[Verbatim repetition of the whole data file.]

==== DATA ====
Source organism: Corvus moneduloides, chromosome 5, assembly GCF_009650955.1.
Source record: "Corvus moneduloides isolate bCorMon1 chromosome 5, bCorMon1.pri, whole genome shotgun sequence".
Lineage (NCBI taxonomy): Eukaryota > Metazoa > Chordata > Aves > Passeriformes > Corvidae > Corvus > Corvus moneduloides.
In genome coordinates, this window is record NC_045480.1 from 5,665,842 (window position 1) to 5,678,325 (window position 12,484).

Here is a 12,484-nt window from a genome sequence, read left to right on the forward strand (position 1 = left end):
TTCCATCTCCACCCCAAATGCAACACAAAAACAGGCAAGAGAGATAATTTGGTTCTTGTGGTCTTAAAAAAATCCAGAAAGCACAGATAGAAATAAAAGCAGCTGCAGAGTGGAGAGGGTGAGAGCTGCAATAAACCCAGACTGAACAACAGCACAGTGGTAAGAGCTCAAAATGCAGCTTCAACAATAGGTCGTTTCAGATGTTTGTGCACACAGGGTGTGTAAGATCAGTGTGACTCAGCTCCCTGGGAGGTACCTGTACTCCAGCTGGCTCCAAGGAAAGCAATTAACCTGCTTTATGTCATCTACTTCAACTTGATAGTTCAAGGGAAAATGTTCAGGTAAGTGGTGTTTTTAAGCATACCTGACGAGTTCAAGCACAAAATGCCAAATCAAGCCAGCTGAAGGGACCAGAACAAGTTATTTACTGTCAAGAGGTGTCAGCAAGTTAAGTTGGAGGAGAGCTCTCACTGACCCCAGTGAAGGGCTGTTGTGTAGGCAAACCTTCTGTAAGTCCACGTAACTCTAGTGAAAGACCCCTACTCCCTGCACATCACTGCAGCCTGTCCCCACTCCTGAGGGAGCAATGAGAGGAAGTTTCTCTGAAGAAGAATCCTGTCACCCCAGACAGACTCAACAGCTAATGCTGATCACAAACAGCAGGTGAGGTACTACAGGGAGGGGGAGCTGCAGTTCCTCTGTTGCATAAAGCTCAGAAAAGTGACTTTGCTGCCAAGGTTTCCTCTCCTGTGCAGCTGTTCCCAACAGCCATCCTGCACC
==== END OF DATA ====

Source organism: Corvus moneduloides, chromosome 5, assembly GCF_009650955.1.
Source record: "Corvus moneduloides isolate bCorMon1 chromosome 5, bCorMon1.pri, whole genome shotgun sequence".
Lineage (NCBI taxonomy): Eukaryota > Metazoa > Chordata > Aves > Passeriformes > Corvidae > Corvus > Corvus moneduloides.
In genome coordinates, this window is record NC_045480.1 from 5,665,842 (window position 1) to 5,678,325 (window position 12,484).

Here is a 12,484-nt window from a genome sequence, read left to right on the forward strand (position 1 = left end):
TTCCATCTCCACCCCAAATGCAACACAAAAACAGGCAAGAGAGATAATTTGGTTCTTGTGGTCTTAAAAAAATCCAGAAAGCACAGATAGAAATAAAAGCAGCTGCAGAGTGGAGAGGGTGAGAGCTGCAATAAACCCAGACTGAACAACAGCACAGTGGTAAGAGCTCAAAATGCAGCTTCAACAATAGGTCGTTTCAGATGTTTGTGCACACAGGGTGTGTAAGATCAGTGTGACTCAGCTCCCTGGGAGGTACCTGTACTCCAGCTGGCTCCAAGGAAAGCAATTAACCTGCTTTATGTCATCTACTTCAACTTGATAGTTCAAGGGAAAATGTTCAGGTAAGTGGTGTTTTTAAGCATACCTGACGAGTTCAAGCACAAAATGCCAAATCAAGCCAGCTGAAGGGACCAGAACAAGTTATTTACTGTCAAGAGGTGTCAGCAAGTTAAGTTGGAGGAGAGCTCTCACTGACCCCAGTGAAGGGCTGTTGTGTAGGCAAACCTTCTGTAAGTCCACGTAACTCTAGTGAAAGACCCCTACTCCCTGCACATCACTGCAGCCTGTCCCCACTCCTGAGGGAGCAATGAGAGGAAGTTTCTCTGAAGAAGAATCCTGTCACCCCAGACAGACTCAACAGCTAATGCTGATCACAAACAGCAGGTGAGGTACTACAGGGAGGGGGAGCTGCAGTTCCTCTGTTGCATAAAGCTCAGAAAAGTGACTTTGCTGCCAAGGTTTCCTCTCCTGTGCAGCTGTTCCCAACAGCCATCCTGCACC